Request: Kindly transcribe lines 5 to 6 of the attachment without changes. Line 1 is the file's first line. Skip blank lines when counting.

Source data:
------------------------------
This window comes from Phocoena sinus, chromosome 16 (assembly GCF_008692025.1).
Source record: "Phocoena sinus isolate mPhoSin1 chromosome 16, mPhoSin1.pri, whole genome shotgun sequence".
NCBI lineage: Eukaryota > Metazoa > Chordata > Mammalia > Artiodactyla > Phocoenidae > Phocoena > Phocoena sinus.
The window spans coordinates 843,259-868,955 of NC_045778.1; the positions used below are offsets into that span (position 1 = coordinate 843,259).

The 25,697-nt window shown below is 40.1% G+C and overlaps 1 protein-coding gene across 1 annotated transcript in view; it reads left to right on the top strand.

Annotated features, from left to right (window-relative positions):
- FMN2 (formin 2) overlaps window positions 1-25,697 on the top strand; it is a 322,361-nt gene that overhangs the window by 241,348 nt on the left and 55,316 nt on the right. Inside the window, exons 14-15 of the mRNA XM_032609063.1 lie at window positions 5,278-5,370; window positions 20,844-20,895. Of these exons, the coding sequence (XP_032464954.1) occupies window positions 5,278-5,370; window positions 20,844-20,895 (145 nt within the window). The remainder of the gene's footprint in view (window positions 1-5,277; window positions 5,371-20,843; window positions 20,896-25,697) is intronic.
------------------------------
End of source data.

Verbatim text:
The 25,697-nt window shown below is 40.1% G+C and overlaps 1 protein-coding gene across 1 annotated transcript in view; it reads left to right on the top strand.

Annotated features, from left to right (window-relative positions):